The first and most straightforward methods include interview screenings and self-assessments that can help identify the behaviors and attitudes associated with binge eating as a disorder rather than an occasional behavior. Tests such as the eating disorder examination interview (EDE) and related self-assessment questionnaire (EDE-Q) are considered to be helpful in identifying people who may be struggling with BED. However, they have some limitations, such as being long and cumbersome, and they are not always accurate in the information they convey. In particular, they were developed before BED was designated as a specific disorder, rather than a general eating disorder. The binge eating scale (BES), on the other hand, is a more specific self-assessment that has been shown to be accurate in discovering true cases of compulsive overeating.
Another type of testing that can help provide information about people who have BED rather than just an occasional binge eating event is hormonal. There are indications that various hormones connected to appetite, hunger, and stress have correlations in people with BED; these hormones include digestive hormones such as leptin and ghrelin, and stress hormones like cortisol. People with BED are also likely to have a larger stomach capacity in combination with hormone imbalances. Blood or saliva tests to measure hormonal factors can help to determine whether an eating disorder is present.
In addition, there is a correlation between people who have adrenal insufficiency and those who have issues with binge eating. When the adrenal glands don’t work properly, they don’t release enough cortisol – a hormone that helps provide energy during stress. If the body doesn’t have enough cortisol, the brain can’t get energy and signals the body to get more food. This can be part of the reason for binge eating events, as the person is stressed and continues to eat while the body is unable to process the food into sugars for the brain, leading to overeating.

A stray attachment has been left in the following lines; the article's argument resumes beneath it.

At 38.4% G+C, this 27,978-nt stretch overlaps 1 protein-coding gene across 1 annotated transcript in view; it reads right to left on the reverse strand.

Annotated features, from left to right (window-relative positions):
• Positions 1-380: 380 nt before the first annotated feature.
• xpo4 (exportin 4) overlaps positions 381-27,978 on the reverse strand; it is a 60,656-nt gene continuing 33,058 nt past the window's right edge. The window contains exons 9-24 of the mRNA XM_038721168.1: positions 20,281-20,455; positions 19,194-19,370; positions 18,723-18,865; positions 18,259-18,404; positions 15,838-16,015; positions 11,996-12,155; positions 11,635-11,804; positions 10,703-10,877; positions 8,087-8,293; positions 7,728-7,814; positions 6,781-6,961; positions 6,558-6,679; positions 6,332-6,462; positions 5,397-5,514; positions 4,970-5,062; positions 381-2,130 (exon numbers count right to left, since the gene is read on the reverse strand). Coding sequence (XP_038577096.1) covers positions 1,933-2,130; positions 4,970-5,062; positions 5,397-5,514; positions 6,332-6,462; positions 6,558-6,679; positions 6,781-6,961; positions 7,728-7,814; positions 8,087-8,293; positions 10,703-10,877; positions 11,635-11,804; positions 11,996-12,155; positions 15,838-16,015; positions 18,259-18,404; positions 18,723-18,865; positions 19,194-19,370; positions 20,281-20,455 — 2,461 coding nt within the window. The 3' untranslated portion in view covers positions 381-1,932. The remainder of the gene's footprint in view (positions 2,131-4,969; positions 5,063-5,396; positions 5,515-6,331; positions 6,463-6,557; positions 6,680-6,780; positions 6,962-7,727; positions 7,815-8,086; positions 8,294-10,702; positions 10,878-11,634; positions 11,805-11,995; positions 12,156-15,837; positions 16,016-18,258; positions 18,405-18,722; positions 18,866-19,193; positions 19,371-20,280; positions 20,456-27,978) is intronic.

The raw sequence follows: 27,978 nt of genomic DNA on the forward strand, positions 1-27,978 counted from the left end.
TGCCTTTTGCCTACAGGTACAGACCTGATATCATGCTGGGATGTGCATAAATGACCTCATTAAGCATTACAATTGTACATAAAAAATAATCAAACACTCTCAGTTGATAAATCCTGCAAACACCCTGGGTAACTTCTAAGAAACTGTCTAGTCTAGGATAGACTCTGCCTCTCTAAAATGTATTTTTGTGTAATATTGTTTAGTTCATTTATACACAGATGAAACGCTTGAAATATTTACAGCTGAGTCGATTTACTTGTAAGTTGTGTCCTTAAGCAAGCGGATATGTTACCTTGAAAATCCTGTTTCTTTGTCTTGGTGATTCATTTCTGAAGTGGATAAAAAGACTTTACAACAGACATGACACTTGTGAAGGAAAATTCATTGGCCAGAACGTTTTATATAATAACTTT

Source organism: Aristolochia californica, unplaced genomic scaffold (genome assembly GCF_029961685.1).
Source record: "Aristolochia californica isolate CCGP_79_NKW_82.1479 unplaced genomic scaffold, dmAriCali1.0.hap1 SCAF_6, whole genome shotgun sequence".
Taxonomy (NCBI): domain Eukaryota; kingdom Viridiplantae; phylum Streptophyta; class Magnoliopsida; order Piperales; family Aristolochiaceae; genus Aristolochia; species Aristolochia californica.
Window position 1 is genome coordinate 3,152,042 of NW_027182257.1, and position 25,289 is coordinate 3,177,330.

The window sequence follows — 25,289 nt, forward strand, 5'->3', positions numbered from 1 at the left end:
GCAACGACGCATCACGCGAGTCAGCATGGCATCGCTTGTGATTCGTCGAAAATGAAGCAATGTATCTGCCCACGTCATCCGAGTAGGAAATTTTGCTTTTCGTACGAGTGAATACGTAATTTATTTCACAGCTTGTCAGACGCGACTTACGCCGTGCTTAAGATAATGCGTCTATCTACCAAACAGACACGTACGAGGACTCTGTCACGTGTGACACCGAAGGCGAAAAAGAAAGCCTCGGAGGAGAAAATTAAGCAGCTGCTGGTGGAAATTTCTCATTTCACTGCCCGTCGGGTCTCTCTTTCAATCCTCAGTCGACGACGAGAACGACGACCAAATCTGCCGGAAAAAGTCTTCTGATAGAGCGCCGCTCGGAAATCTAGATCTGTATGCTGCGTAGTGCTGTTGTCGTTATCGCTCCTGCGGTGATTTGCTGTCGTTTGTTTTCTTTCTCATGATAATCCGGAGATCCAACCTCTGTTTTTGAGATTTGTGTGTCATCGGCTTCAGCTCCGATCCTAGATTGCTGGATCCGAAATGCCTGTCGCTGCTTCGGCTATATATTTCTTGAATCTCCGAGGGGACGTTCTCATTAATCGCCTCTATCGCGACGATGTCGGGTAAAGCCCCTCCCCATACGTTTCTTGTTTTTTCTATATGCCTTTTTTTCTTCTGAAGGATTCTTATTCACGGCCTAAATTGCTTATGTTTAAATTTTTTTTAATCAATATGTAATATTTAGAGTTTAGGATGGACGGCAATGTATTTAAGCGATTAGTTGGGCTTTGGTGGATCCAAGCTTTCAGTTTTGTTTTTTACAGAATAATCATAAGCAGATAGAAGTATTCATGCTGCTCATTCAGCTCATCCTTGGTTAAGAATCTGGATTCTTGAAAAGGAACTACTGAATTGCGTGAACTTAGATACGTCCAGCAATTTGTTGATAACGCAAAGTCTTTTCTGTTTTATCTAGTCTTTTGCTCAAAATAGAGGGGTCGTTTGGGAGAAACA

Interestingly, sleep assessments can also help to screen for BED. Night eating patterns have been found to be correlated with testing on the binge eating scale (BES), and in particular a disorder called night eating syndrome is highly correlated with BED. Assessing night eating behaviors can help uncover symptoms of BED that may not otherwise be obvious.

These tests in combination can be extremely helpful in assessing suspected cases of BED while ruling out other eating disorders or non-disordered obesity.


A variety of treatments have been shown to have value in treating BED. Some medical treatments are available, and some medicines are being tested and used for treatment. Still, for the most part, psychological treatments of various kinds have had the most positive effect on the behavioral patterns of those struggling with BED.

Cognitive Behavioral Therapy (CBT) can help treat the psychological aspects of many compulsive behaviors, including compulsive eating. CBT is a method that helps individuals observe, recognize, and develop strategies in response to the situations that may cause them to binge eat.

Psychological treatments of various kinds have had the most positive effect on the behavioral patterns of those struggling with BED

treatment therapies bed

One type of CBT is particularly tuned to people who may have suffered some sort of trauma that contributes to the emotional aspects of their compulsive overeating. Trauma-focused CBT (TFCBT) has specifically been noted for helping people feel a qualitative reduction in their PTSD symptoms, which reduces some of the underlying symptoms that can contribute to chronic binge eating.

Another form of CBT that can help people become aware of the triggers of their undesirable behaviors, and then analyze and apply alternative responses that prevent them from repeating the undesired behaviors. This type of therapy can significantly reduce binge eating by the time treatment is over, but may need other supportive therapies to help maintain recovery in the long-term after treatment ends.

This support may find a form in Motivational Interviewing (MI), which is a post-therapy method that provides occasional interventions after treatment is over to remind individuals of their work in an attempt to help them maintain motivation.

Interpersonal Therapy